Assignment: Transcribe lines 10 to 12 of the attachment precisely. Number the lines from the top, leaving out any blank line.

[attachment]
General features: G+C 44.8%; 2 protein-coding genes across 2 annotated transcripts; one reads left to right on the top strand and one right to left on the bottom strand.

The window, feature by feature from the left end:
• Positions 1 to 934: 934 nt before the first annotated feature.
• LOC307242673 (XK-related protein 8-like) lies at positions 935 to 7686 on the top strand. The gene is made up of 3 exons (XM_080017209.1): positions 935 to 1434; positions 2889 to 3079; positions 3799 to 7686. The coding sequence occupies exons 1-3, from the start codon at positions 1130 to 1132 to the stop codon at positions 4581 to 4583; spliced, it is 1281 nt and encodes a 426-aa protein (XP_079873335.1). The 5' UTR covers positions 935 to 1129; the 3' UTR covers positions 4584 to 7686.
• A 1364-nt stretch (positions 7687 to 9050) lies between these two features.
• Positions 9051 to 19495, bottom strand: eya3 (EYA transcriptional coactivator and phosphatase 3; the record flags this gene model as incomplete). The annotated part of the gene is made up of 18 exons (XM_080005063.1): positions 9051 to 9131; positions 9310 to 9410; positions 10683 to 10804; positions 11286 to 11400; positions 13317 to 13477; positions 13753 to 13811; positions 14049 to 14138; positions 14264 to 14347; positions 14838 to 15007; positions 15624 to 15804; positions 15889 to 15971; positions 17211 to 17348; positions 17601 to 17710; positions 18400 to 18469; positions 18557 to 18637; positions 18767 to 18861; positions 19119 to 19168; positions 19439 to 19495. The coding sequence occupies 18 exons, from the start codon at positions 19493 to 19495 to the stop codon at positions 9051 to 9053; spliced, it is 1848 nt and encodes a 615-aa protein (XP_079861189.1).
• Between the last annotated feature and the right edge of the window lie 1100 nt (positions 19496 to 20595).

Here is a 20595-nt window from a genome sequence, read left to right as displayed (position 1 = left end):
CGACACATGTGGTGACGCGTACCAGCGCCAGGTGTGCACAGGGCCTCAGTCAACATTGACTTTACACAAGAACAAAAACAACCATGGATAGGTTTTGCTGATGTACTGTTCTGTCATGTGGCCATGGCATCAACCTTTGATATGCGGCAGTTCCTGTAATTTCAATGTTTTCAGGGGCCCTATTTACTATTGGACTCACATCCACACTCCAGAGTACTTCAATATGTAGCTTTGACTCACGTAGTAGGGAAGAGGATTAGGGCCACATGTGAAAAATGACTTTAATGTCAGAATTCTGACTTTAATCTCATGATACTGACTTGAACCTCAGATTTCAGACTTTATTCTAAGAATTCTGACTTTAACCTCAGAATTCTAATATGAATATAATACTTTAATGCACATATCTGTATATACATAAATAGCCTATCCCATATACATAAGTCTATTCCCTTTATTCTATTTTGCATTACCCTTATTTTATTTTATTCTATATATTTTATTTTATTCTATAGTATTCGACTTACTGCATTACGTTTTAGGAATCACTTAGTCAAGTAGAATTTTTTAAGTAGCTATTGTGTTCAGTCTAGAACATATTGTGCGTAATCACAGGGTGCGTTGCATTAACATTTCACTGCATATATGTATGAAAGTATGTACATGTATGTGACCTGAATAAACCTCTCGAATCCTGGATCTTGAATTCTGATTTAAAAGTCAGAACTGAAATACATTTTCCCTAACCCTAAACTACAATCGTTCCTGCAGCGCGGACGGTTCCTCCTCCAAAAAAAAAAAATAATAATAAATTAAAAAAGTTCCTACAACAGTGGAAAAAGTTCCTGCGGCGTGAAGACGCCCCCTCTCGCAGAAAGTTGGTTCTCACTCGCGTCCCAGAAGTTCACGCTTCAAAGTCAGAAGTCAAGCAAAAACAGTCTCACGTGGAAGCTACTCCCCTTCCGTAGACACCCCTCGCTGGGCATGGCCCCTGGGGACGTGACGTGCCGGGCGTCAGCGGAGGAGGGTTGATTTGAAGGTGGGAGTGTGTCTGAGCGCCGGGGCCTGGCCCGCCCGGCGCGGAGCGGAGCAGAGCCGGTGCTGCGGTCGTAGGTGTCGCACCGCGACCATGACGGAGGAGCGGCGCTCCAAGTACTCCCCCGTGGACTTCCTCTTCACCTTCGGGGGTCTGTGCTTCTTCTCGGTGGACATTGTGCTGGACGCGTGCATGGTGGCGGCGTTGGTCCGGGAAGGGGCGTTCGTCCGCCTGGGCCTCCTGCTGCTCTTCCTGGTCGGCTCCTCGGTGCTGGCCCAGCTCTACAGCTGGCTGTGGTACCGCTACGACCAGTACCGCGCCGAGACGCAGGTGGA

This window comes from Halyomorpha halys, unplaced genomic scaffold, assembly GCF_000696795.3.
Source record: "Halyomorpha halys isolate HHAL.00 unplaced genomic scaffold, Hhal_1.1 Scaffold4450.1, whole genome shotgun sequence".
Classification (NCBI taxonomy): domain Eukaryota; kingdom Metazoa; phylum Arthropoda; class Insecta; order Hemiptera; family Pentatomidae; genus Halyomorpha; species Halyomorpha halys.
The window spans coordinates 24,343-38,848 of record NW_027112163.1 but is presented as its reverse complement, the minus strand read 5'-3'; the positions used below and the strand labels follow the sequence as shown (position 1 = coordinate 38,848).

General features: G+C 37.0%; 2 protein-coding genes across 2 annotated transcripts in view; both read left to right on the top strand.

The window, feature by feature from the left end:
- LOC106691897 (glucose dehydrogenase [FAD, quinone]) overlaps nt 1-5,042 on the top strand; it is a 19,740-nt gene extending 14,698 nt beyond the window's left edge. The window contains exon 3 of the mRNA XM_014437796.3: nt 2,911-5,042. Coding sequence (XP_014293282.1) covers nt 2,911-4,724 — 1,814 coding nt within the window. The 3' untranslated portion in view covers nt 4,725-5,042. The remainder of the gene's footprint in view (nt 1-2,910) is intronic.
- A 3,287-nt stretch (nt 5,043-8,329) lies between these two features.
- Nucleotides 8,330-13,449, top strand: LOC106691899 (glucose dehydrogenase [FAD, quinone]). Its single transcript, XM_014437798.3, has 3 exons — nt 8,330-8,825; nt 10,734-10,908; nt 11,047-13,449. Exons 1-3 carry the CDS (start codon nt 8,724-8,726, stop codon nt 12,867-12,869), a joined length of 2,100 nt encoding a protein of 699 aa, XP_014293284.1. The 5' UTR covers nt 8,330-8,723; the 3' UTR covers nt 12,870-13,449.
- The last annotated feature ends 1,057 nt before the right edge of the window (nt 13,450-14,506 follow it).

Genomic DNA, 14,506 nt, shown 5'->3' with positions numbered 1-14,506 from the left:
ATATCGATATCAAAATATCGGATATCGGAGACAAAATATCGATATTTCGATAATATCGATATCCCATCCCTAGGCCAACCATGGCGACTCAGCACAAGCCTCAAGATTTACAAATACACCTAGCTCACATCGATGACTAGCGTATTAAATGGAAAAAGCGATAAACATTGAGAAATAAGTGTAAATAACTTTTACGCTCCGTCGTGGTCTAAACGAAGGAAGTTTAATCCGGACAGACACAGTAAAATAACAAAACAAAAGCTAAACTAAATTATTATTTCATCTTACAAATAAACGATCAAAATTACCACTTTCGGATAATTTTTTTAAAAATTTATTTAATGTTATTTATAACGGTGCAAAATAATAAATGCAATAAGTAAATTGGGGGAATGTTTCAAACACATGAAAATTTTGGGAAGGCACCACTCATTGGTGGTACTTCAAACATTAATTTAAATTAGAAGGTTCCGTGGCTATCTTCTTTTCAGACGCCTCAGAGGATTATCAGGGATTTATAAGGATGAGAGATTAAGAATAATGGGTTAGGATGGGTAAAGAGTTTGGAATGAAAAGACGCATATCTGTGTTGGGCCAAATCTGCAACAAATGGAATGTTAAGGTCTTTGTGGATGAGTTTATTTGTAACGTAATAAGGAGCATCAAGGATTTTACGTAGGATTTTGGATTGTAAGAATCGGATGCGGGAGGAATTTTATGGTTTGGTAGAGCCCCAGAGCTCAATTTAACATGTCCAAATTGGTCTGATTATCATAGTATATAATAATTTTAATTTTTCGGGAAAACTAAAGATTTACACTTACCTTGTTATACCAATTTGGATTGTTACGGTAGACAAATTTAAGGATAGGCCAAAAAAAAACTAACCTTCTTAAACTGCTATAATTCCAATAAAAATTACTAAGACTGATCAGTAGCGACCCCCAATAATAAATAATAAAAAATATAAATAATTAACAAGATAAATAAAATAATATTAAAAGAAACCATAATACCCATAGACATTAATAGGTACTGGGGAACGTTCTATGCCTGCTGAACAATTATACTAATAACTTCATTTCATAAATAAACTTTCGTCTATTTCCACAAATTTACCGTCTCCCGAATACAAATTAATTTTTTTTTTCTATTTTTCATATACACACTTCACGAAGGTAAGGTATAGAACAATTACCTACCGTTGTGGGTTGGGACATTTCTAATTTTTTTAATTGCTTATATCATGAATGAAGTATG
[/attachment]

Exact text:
This window comes from Halyomorpha halys, unplaced genomic scaffold, assembly GCF_000696795.3.
Source record: "Halyomorpha halys isolate HHAL.00 unplaced genomic scaffold, Hhal_1.1 Scaffold4450.1, whole genome shotgun sequence".
Classification (NCBI taxonomy): domain Eukaryota; kingdom Metazoa; phylum Arthropoda; class Insecta; order Hemiptera; family Pentatomidae; genus Halyomorpha; species Halyomorpha halys.